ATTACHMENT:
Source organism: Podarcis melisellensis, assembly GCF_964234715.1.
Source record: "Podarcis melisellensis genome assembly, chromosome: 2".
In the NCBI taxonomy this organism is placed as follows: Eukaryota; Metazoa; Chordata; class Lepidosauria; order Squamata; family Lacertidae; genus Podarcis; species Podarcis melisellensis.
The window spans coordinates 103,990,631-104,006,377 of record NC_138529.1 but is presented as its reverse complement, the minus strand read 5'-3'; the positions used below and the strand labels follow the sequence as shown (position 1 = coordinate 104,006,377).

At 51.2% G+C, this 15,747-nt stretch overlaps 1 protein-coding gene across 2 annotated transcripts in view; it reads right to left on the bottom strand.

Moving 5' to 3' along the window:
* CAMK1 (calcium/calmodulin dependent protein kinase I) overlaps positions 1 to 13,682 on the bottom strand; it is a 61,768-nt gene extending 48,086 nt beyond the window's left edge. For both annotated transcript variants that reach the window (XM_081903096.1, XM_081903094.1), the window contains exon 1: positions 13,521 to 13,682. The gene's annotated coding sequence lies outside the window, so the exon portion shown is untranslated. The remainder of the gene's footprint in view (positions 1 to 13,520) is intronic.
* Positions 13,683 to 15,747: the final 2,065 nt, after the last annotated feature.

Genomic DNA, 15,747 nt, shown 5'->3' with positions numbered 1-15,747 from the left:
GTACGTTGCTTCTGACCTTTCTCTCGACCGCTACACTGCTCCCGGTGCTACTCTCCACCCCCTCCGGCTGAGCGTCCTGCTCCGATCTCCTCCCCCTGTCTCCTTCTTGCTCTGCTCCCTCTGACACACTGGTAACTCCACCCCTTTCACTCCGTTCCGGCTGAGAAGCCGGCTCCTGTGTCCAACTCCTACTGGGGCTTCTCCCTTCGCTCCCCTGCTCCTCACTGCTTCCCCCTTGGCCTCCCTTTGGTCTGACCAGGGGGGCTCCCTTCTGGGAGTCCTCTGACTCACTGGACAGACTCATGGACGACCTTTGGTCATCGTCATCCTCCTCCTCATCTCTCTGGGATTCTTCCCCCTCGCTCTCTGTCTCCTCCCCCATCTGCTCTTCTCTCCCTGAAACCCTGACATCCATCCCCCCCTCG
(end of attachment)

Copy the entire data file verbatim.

Source organism: Podarcis melisellensis, assembly GCF_964234715.1.
Source record: "Podarcis melisellensis genome assembly, chromosome: 2".
In the NCBI taxonomy this organism is placed as follows: Eukaryota; Metazoa; Chordata; class Lepidosauria; order Squamata; family Lacertidae; genus Podarcis; species Podarcis melisellensis.
The window spans coordinates 103,990,631-104,006,377 of record NC_138529.1 but is presented as its reverse complement, the minus strand read 5'-3'; the positions used below and the strand labels follow the sequence as shown (position 1 = coordinate 104,006,377).

At 51.2% G+C, this 15,747-nt stretch overlaps 1 protein-coding gene across 2 annotated transcripts in view; it reads right to left on the bottom strand.

Moving 5' to 3' along the window:
* CAMK1 (calcium/calmodulin dependent protein kinase I) overlaps positions 1 to 13,682 on the bottom strand; it is a 61,768-nt gene extending 48,086 nt beyond the window's left edge. For both annotated transcript variants that reach the window (XM_081903096.1, XM_081903094.1), the window contains exon 1: positions 13,521 to 13,682. The gene's annotated coding sequence lies outside the window, so the exon portion shown is untranslated. The remainder of the gene's footprint in view (positions 1 to 13,520) is intronic.
* Positions 13,683 to 15,747: the final 2,065 nt, after the last annotated feature.

Genomic DNA, 15,747 nt, shown 5'->3' with positions numbered 1-15,747 from the left:
GTACGTTGCTTCTGACCTTTCTCTCGACCGCTACACTGCTCCCGGTGCTACTCTCCACCCCCTCCGGCTGAGCGTCCTGCTCCGATCTCCTCCCCCTGTCTCCTTCTTGCTCTGCTCCCTCTGACACACTGGTAACTCCACCCCTTTCACTCCGTTCCGGCTGAGAAGCCGGCTCCTGTGTCCAACTCCTACTGGGGCTTCTCCCTTCGCTCCCCTGCTCCTCACTGCTTCCCCCTTGGCCTCCCTTTGGTCTGACCAGGGGGGCTCCCTTCTGGGAGTCCTCTGACTCACTGGACAGACTCATGGACGACCTTTGGTCATCGTCATCCTCCTCCTCATCTCTCTGGGATTCTTCCCCCTCGCTCTCTGTCTCCTCCCCCATCTGCTCTTCTCTCCCTGAAACCCTGACATCCATCCCCCCCTCG